Another of Ethelred’s projects was a major expansion of the English navy, which took place during 1008 and 1009. Unfortunately most of the new ships were destroyed by the Danes when they launched an invasion during the latter year. The “Anglo-Saxon Chronicle” entry for 1009 writes that the Danes “ravaged and burnt, as is their custom, everywhere in Sussex and Hampshire, and also in Berkshire”. This was the start of a sustained onslaught, with the Danish army remaining in England until 1012, showing a military superiority that undermined English morale, before leaving in return for a huge payment of Danegeld. In 1013 Swein carried out a new invasion, by which he aimed to conquer England. An efficient campaign by the Danes secured control of the Danelaw, followed by the surrender of Winchester and London. At the end of the year the nobility accepted Swein as king of England, while Ethelred fled from London to the Isle of Wight, where he spent Christmas, before taking refuge in Normandy. The “Anglo-Saxon Chronicle” lamented “At this time nothing went right for this nation, neither in the south nor in the north”. Ethelred had become the first king of England to lose his throne to a foreign invader, having ultimately failed to emulate earlier monarchs, most notably Alfred – his great great grandfather – in thwarting the Danes.

Swein only ruled England for a few weeks, as he died in February 1014. Ethelred soon returned to England and regained his crown, having promised the nobility that his rule would be more just, but continued to be surrounded by problems. In 1015 Canute, a son of Swein, conquered Wessex, while Ethelred’s son Edmund established himself as ruler of part of the Danelaw, following a rift with the king. At the start of 1016 Canute invaded the Danelaw, and Ethelred was reconciled with Edmund, as the father and son planned to defend London together. The strain of events, combined with an illness, overwhelmed Ethelred, and he died in London on April 23, aged approximately 47. The “Anglo-Saxon Chronicle” reflected that “He ended his days on St George’s Day, and he had held the kingdom with great toil and difficulties as long as his life lasted”.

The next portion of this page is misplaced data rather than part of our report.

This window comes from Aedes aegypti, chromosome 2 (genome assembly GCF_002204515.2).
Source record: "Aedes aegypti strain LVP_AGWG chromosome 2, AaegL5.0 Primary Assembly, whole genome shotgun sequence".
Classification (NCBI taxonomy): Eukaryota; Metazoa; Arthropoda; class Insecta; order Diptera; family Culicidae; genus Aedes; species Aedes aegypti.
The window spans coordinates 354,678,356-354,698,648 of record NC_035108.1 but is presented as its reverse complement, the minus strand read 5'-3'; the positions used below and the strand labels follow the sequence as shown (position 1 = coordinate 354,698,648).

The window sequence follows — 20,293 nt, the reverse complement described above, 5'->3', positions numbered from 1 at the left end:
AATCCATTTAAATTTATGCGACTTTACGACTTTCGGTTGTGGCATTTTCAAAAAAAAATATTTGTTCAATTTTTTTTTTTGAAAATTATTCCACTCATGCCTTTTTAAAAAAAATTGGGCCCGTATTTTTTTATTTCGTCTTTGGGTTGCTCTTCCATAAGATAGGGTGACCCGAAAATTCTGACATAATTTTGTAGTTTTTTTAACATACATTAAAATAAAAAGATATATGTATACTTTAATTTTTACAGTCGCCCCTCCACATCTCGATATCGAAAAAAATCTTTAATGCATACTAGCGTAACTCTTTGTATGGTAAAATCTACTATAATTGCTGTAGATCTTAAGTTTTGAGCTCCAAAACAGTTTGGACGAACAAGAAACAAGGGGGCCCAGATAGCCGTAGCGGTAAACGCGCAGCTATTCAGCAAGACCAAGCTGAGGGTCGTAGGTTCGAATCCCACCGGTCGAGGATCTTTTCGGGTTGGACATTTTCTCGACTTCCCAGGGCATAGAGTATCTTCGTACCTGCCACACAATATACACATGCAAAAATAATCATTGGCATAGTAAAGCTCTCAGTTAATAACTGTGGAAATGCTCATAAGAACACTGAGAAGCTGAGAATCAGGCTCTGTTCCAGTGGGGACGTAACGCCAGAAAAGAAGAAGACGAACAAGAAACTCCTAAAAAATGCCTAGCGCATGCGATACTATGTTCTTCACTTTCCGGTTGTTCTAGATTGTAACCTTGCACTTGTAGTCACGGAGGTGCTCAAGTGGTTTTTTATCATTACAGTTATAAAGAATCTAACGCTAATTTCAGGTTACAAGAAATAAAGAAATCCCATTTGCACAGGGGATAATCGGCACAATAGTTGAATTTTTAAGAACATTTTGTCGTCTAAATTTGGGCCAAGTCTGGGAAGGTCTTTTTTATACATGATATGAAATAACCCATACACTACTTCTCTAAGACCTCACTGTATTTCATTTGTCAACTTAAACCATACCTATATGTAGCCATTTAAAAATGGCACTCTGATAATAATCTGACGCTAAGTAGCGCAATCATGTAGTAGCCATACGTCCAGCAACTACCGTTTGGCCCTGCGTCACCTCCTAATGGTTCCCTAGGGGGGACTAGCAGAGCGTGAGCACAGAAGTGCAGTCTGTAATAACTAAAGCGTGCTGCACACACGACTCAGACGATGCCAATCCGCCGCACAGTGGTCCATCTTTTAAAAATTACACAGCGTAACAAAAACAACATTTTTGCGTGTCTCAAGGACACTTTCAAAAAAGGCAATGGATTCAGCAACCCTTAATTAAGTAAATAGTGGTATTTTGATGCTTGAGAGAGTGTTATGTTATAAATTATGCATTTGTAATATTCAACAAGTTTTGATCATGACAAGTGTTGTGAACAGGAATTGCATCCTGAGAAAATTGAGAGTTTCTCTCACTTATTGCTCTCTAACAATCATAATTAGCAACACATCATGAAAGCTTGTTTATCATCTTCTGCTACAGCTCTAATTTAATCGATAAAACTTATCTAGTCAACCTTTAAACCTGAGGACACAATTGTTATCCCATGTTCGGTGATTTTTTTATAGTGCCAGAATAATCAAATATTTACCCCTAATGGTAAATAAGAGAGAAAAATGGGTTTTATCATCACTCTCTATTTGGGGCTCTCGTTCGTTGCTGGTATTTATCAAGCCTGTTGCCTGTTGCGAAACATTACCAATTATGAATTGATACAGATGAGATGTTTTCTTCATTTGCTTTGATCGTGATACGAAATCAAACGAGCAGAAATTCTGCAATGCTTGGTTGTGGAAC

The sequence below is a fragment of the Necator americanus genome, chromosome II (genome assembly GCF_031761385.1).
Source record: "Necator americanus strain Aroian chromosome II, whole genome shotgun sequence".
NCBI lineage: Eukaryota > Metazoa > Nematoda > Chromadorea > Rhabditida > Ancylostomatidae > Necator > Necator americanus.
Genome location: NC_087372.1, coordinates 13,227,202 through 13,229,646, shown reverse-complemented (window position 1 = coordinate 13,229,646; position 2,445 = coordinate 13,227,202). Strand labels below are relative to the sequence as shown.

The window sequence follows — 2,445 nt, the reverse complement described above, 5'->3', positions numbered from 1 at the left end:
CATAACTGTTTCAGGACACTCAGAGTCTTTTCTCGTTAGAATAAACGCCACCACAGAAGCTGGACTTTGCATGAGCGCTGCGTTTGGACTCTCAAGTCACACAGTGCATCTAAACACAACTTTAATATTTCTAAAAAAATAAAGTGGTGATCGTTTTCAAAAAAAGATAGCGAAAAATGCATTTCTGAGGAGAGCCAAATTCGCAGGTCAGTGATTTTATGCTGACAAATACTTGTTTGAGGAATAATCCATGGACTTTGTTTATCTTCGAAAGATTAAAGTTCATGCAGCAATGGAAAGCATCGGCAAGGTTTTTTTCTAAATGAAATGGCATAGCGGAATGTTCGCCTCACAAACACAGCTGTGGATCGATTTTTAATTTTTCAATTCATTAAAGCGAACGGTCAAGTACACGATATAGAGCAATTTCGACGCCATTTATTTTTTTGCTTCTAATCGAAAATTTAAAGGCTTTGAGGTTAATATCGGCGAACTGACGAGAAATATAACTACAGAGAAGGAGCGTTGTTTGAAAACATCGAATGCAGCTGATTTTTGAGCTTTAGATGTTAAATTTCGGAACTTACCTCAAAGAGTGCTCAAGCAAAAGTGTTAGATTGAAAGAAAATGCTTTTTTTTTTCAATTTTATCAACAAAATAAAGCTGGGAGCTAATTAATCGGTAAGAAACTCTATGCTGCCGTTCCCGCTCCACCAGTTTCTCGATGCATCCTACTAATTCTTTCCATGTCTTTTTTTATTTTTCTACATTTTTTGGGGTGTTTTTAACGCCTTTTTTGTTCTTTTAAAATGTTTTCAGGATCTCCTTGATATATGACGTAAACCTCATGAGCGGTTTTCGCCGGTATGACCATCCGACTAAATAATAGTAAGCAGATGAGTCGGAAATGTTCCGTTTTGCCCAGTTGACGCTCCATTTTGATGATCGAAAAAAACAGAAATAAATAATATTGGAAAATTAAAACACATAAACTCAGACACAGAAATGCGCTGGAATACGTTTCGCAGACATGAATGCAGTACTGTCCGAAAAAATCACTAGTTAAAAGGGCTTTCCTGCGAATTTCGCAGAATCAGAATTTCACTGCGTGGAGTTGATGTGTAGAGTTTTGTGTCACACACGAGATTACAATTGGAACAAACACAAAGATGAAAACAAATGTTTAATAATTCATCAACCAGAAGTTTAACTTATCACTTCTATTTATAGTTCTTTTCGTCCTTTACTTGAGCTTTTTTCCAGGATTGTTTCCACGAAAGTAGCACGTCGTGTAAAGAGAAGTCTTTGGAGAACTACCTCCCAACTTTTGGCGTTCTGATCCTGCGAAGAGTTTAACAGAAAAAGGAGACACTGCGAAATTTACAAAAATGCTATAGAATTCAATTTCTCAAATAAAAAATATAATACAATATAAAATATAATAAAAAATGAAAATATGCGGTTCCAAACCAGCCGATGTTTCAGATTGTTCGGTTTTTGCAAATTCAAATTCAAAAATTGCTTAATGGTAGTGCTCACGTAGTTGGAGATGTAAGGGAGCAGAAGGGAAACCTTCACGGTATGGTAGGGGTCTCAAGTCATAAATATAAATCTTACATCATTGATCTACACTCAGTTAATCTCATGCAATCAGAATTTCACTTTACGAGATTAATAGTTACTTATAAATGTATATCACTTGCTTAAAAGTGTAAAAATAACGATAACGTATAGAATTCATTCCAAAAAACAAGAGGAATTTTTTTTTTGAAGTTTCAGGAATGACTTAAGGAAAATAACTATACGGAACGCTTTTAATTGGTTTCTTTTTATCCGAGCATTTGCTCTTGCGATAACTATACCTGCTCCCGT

Ethelred was buried at the Church of St Paul the Apostle (the original of St Paul’s Cathedral), but his tomb was to be destroyed in 1666 by the Great Fire of London. The surviving site most closely linked with Ethelred is Corfe Castle. This ruined castle, which was virtually destroyed in 1646, following its capture by Parliamentary forces in the Civil War, dates from the Norman period. Remains of an earlier Anglo-Saxon building have been found within the grounds of the castle, and it is believed this was the home of Elfrida and Ethelred during the latter’s childhood. In August 2000 I visited Corfe Castle, which is managed by the National Trust, and was struck by the atmospheric setting of the ruins, set at the top of a hill, towering above the adjoining village. A few months earlier, the start of a new millennium had prompted me to look back to the England of a thousand years earlier, and write the original version of this biographical sketch of Ethelred. My essay on Ethelred was featured in “History For All” magazine a few weeks after I visited the castle. Part of my material on Ethelred was to be re-published in 2002 in an educational text book, being bracketed with a poem by Rudyard Kipling entitled “Dane-Geld”. The piece was also used in the advance publicity for the text book on the publishers’ website during 2001, thereby becoming my first piece of writing to appear on the Internet.